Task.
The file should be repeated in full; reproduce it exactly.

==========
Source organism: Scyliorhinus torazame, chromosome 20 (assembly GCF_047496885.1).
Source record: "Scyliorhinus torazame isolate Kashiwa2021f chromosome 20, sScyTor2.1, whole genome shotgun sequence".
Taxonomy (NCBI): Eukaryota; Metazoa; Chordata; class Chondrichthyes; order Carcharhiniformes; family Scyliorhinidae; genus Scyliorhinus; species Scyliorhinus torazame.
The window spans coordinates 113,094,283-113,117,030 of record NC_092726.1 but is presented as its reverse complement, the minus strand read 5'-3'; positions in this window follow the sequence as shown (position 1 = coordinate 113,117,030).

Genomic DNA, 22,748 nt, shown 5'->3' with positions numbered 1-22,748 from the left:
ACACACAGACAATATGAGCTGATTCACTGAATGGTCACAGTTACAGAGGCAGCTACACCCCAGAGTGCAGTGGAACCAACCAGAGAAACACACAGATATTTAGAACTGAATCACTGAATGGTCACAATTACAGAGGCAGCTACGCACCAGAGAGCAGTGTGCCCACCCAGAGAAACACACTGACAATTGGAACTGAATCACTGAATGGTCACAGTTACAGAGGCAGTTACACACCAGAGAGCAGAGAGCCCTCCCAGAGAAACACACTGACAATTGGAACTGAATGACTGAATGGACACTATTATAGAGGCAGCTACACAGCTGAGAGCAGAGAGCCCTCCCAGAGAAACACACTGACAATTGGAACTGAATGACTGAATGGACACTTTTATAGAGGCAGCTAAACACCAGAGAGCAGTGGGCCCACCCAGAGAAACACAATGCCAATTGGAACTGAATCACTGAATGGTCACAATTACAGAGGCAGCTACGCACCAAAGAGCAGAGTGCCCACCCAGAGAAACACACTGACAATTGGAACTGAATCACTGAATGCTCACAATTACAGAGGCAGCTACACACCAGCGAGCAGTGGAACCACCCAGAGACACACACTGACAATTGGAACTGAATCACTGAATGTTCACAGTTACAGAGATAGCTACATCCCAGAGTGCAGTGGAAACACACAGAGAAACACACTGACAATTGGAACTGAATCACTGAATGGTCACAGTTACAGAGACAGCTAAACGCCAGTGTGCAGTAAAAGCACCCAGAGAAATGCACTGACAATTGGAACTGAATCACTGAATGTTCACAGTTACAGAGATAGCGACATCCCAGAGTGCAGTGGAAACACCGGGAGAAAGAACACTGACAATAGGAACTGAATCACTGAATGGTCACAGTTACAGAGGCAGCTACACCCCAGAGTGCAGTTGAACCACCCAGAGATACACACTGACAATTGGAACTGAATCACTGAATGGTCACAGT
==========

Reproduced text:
Source organism: Scyliorhinus torazame, chromosome 20 (assembly GCF_047496885.1).
Source record: "Scyliorhinus torazame isolate Kashiwa2021f chromosome 20, sScyTor2.1, whole genome shotgun sequence".
Taxonomy (NCBI): Eukaryota; Metazoa; Chordata; class Chondrichthyes; order Carcharhiniformes; family Scyliorhinidae; genus Scyliorhinus; species Scyliorhinus torazame.
The window spans coordinates 113,094,283-113,117,030 of record NC_092726.1 but is presented as its reverse complement, the minus strand read 5'-3'; positions in this window follow the sequence as shown (position 1 = coordinate 113,117,030).

Genomic DNA, 22,748 nt, shown 5'->3' with positions numbered 1-22,748 from the left:
ACACACAGACAATATGAGCTGATTCACTGAATGGTCACAGTTACAGAGGCAGCTACACCCCAGAGTGCAGTGGAACCAACCAGAGAAACACACAGATATTTAGAACTGAATCACTGAATGGTCACAATTACAGAGGCAGCTACGCACCAGAGAGCAGTGTGCCCACCCAGAGAAACACACTGACAATTGGAACTGAATCACTGAATGGTCACAGTTACAGAGGCAGTTACACACCAGAGAGCAGAGAGCCCTCCCAGAGAAACACACTGACAATTGGAACTGAATGACTGAATGGACACTATTATAGAGGCAGCTACACAGCTGAGAGCAGAGAGCCCTCCCAGAGAAACACACTGACAATTGGAACTGAATGACTGAATGGACACTTTTATAGAGGCAGCTAAACACCAGAGAGCAGTGGGCCCACCCAGAGAAACACAATGCCAATTGGAACTGAATCACTGAATGGTCACAATTACAGAGGCAGCTACGCACCAAAGAGCAGAGTGCCCACCCAGAGAAACACACTGACAATTGGAACTGAATCACTGAATGCTCACAATTACAGAGGCAGCTACACACCAGCGAGCAGTGGAACCACCCAGAGACACACACTGACAATTGGAACTGAATCACTGAATGTTCACAGTTACAGAGATAGCTACATCCCAGAGTGCAGTGGAAACACACAGAGAAACACACTGACAATTGGAACTGAATCACTGAATGGTCACAGTTACAGAGACAGCTAAACGCCAGTGTGCAGTAAAAGCACCCAGAGAAATGCACTGACAATTGGAACTGAATCACTGAATGTTCACAGTTACAGAGATAGCGACATCCCAGAGTGCAGTGGAAACACCGGGAGAAAGAACACTGACAATAGGAACTGAATCACTGAATGGTCACAGTTACAGAGGCAGCTACACCCCAGAGTGCAGTTGAACCACCCAGAGATACACACTGACAATTGGAACTGAATCACTGAATGGTCACAGT